A few years ago, Smoyer said, he did the wiring for a special gala at Larry Brown's restaurant, and Brown promised him a free football if he worked overtime. "I stayed there 6 1/2 hours of overtime, and I never did get that football," said Smoyer bitterly.
Through most of 35-year-old Ashe's match against 19-year-old Robert Van't Hof, the crowd was quiet and reduced to mutters of discontent with the older player's game.
"Sloppy!" said one critical fan of an Ashe forehand that puts him behind, 1-4, in the first set.
"Three years ago he wouldn't have missed that volley," said another, as he watched.
"I don't want to watch anymore," added a third. but a moment later there was a cry of "All right!" as Ashe put the finishing touch on an elegantly played point and then claimed a third game to Van't Hof's five.
"The "All right!" came from Bob Peabody, a professor of political science at Johns Hopkins University.
"What I look for is kind of unusual competition," said Peabody. "This is a good example where you have a young player playing a guy who is on his way down."
"Game to Ashe," said the umpire. "Games are 5-all, first set."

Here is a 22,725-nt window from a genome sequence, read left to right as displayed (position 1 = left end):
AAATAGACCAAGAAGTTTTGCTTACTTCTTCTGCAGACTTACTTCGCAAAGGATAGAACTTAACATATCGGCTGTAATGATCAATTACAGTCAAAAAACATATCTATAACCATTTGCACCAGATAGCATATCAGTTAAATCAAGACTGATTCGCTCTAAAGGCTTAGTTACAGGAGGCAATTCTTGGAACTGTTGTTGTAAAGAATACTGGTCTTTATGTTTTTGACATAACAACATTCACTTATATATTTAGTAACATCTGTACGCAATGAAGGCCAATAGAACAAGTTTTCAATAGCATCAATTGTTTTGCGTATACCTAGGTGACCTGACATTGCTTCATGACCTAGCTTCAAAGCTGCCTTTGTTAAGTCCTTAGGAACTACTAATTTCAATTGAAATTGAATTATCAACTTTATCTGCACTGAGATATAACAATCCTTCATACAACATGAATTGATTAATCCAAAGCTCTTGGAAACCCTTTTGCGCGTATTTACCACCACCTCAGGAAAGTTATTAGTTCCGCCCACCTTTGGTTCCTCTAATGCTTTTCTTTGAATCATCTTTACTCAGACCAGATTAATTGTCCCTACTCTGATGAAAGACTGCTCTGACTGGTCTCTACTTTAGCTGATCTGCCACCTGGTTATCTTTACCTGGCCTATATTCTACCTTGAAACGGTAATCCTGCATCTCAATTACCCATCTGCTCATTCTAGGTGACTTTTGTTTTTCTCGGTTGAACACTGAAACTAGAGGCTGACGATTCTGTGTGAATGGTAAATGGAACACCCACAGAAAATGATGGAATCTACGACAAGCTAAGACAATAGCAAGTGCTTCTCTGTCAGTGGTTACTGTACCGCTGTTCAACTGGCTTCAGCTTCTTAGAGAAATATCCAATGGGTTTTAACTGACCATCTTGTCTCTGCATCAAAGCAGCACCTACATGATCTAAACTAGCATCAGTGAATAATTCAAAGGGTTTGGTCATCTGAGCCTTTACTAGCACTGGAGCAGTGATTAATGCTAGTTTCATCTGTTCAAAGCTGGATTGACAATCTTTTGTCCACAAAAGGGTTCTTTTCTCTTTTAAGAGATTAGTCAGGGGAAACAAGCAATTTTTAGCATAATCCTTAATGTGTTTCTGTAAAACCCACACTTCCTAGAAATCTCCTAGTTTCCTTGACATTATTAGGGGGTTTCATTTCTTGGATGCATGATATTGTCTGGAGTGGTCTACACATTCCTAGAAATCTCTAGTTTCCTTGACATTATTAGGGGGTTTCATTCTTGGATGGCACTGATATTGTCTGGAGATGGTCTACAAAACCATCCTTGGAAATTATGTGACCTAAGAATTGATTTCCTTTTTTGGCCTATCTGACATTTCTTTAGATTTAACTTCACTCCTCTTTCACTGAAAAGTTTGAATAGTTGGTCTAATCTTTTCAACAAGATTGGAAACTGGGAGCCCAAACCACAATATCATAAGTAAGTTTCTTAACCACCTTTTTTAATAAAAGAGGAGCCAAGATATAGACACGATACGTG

"How about that," responded Peabody.
Hank Finelle of Falls Church, who drives a laundry truck for a living, has tickets to every session of the tournament from start to finish.
"I know his feet aren't too good, but he can move better than that," said Finelle, offering a post-mortem on another point lost by Ashe. "Still using that Comp II, huh? Hey! That was out! Bad call!"
"You know, I can't understand these linesmen," said Carol Booth, a housewife from Arlington. "As much money as goes into a game like this, why can't they have an electronic device to call the lines?"
The first-set tie breaker has gone to Ashe, 7 points to 3, and Betsy Heidenberger, who hopes to be ranked third or fourth this year among the Middle Atlantic Lawn Tennis Association's 18-and-unders, says comments:
"When Ashe was down all these set points, he really kept the pressure on. He played even tougher when he had to. That's interesting."
Nancy Bynon, sitting with Heidenberger, has been considering another aspect of thr tournament. "Why can't we make hot dogs like this at home?" she wants to know.
Beaver Cohen is in charge of supplies, which means tennis balls, soft drinks, cups, coolers and, above all, towels. Last year the tournament was accused of losing more than 1,700 towels, and Cohen is determined not to let it happen again, although, he said "It's questionable whether we lost them or whether the towel company has a strange way of counting them."
In any case, towel losses have been cut dramatically this year. So far, said Cohen, "we've only lost 10. If we keep up the way we're going, we'll think we'll lose that many because we're keeping such good count. Right now I know where every towel is."
A tournament official burst into the supply trailer to inform Cohen of a distracting banner that must be removed from one of the grandstand courts, and as Cohen headed for the scene of the crime, he observed wearily, "It seems like when something has to get they come to me."